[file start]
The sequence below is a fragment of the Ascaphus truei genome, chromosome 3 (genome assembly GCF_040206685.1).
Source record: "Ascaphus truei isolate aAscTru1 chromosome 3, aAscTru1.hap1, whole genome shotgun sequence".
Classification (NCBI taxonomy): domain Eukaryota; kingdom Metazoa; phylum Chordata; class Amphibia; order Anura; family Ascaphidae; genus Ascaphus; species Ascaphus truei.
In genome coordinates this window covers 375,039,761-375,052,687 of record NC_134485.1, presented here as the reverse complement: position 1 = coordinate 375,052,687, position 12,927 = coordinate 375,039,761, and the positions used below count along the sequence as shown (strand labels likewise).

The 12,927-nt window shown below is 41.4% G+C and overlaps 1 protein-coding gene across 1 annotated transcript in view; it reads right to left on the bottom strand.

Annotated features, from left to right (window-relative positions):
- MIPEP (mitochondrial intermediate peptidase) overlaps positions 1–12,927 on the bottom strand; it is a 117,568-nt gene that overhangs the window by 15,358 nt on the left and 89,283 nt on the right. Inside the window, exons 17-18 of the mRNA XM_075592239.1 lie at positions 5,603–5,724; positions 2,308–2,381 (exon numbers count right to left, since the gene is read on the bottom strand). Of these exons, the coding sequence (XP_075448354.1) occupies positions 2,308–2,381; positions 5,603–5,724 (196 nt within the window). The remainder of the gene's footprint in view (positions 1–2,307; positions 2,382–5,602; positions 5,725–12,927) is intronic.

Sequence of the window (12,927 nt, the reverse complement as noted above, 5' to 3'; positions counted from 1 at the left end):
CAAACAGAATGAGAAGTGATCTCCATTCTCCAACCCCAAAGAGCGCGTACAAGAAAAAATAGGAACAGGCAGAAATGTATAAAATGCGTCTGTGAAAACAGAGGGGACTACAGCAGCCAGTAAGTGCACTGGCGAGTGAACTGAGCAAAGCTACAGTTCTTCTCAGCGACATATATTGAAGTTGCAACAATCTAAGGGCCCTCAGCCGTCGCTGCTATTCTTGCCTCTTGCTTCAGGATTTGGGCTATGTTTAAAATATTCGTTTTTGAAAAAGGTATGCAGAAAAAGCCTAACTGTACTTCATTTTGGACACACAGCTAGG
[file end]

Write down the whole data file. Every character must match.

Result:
The sequence below is a fragment of the Ascaphus truei genome, chromosome 3 (genome assembly GCF_040206685.1).
Source record: "Ascaphus truei isolate aAscTru1 chromosome 3, aAscTru1.hap1, whole genome shotgun sequence".
Classification (NCBI taxonomy): domain Eukaryota; kingdom Metazoa; phylum Chordata; class Amphibia; order Anura; family Ascaphidae; genus Ascaphus; species Ascaphus truei.
In genome coordinates this window covers 375,039,761-375,052,687 of record NC_134485.1, presented here as the reverse complement: position 1 = coordinate 375,052,687, position 12,927 = coordinate 375,039,761, and the positions used below count along the sequence as shown (strand labels likewise).

The 12,927-nt window shown below is 41.4% G+C and overlaps 1 protein-coding gene across 1 annotated transcript in view; it reads right to left on the bottom strand.

Annotated features, from left to right (window-relative positions):
- MIPEP (mitochondrial intermediate peptidase) overlaps positions 1–12,927 on the bottom strand; it is a 117,568-nt gene that overhangs the window by 15,358 nt on the left and 89,283 nt on the right. Inside the window, exons 17-18 of the mRNA XM_075592239.1 lie at positions 5,603–5,724; positions 2,308–2,381 (exon numbers count right to left, since the gene is read on the bottom strand). Of these exons, the coding sequence (XP_075448354.1) occupies positions 2,308–2,381; positions 5,603–5,724 (196 nt within the window). The remainder of the gene's footprint in view (positions 1–2,307; positions 2,382–5,602; positions 5,725–12,927) is intronic.

Sequence of the window (12,927 nt, the reverse complement as noted above, 5' to 3'; positions counted from 1 at the left end):
CAAACAGAATGAGAAGTGATCTCCATTCTCCAACCCCAAAGAGCGCGTACAAGAAAAAATAGGAACAGGCAGAAATGTATAAAATGCGTCTGTGAAAACAGAGGGGACTACAGCAGCCAGTAAGTGCACTGGCGAGTGAACTGAGCAAAGCTACAGTTCTTCTCAGCGACATATATTGAAGTTGCAACAATCTAAGGGCCCTCAGCCGTCGCTGCTATTCTTGCCTCTTGCTTCAGGATTTGGGCTATGTTTAAAATATTCGTTTTTGAAAAAGGTATGCAGAAAAAGCCTAACTGTACTTCATTTTGGACACACAGCTAGG